To Khyte, there were hence three outcomes: draconian punishment, which would not serve a political end or be in character for the king; the pardoning of Khyte’s brawling, which would keep the House of Hwarn close and be politically expedient; or his immediate capture and addition to a menagerie of offworlders, which would be in character for the king and serve the twin agendas of entertaining his cronies and adding to his collection. And it was this latter very likely possibility for which they were not prepared.

“It won’t work,” he said to Kuilea and Eurilda, expecting that his reasoning would not be heard.

He was right.

“It will be okay,” said Kuilea.

“Trust us, Khyte,” added Eurilda.

While Khyte wanted to be able to say that he had tried to tell them, he was satisfied, as he had never planned to share this rescue. Whether it led to ransom or altruistic reward, because Khyte was led along on false pretenses by all of them—Sarin Gelf, Huiln, Kuilea, and Eurilda—he owed this victory to himself. Moreover, Eurilda’s too-easy forgiveness, Kuilea’s clingy claims of sisterhood, and Huiln’s aloofness in the face of Khyte’s probable peril—all of these were disturbing, and he would be glad to get out of their reach. It might leave him without friends for a while, but he could secure the victory and the wealth now, and secure his friends later.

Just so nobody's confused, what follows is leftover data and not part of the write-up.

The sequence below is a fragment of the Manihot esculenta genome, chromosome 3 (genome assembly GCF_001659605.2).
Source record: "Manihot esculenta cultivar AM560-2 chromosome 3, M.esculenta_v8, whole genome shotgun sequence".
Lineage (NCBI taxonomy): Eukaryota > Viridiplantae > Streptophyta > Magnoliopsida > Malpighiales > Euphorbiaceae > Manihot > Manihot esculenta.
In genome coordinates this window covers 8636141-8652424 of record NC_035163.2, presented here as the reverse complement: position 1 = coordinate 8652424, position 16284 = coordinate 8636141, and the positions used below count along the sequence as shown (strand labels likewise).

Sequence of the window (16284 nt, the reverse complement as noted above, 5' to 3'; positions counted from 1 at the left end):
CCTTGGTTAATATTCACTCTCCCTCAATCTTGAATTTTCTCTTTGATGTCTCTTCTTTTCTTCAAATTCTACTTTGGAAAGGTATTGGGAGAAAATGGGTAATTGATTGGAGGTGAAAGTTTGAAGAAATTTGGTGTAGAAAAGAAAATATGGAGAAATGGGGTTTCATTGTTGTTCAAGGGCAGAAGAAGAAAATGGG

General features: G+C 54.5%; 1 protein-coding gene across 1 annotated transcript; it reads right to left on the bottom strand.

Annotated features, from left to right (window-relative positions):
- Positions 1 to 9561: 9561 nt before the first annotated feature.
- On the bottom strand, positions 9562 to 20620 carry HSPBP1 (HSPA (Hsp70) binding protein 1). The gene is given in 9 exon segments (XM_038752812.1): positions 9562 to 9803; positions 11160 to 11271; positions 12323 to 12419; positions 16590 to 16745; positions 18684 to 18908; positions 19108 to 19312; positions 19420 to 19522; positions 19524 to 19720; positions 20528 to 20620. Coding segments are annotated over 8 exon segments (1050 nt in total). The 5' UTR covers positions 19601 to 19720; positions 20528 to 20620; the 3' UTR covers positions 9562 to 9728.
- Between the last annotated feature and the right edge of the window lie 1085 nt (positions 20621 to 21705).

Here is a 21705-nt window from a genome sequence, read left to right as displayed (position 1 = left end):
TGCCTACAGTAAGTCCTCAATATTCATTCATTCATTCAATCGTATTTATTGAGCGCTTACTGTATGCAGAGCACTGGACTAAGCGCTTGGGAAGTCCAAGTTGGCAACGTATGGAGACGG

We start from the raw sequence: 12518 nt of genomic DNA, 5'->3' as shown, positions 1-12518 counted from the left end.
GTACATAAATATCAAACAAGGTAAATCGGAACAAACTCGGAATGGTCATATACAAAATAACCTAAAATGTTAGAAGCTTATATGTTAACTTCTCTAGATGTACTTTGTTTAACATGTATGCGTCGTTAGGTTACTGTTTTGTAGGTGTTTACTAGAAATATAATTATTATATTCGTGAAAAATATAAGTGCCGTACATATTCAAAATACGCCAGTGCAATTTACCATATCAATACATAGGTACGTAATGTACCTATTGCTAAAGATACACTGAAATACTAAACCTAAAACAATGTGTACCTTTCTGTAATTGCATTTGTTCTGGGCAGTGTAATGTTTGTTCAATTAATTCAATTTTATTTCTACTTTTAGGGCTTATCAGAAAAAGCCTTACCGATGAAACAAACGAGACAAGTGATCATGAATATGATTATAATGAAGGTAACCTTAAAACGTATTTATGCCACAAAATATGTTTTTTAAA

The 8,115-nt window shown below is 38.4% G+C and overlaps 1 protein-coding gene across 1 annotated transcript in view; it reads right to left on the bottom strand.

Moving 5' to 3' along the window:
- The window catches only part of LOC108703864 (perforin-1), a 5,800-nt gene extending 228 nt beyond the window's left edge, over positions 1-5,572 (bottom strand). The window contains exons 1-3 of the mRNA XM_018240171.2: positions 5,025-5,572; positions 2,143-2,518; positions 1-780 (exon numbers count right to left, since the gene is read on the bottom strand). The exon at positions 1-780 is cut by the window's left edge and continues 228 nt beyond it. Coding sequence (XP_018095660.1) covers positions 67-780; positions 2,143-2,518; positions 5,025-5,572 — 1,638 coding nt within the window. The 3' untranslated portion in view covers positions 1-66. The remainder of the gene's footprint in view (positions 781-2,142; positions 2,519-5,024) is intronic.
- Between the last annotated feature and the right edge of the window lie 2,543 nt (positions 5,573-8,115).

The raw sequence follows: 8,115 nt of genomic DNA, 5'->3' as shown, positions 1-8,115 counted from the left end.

A Spell Takes Root cover

Want to keep reading? Buy A Spell Takes Root now and let the adventure continue!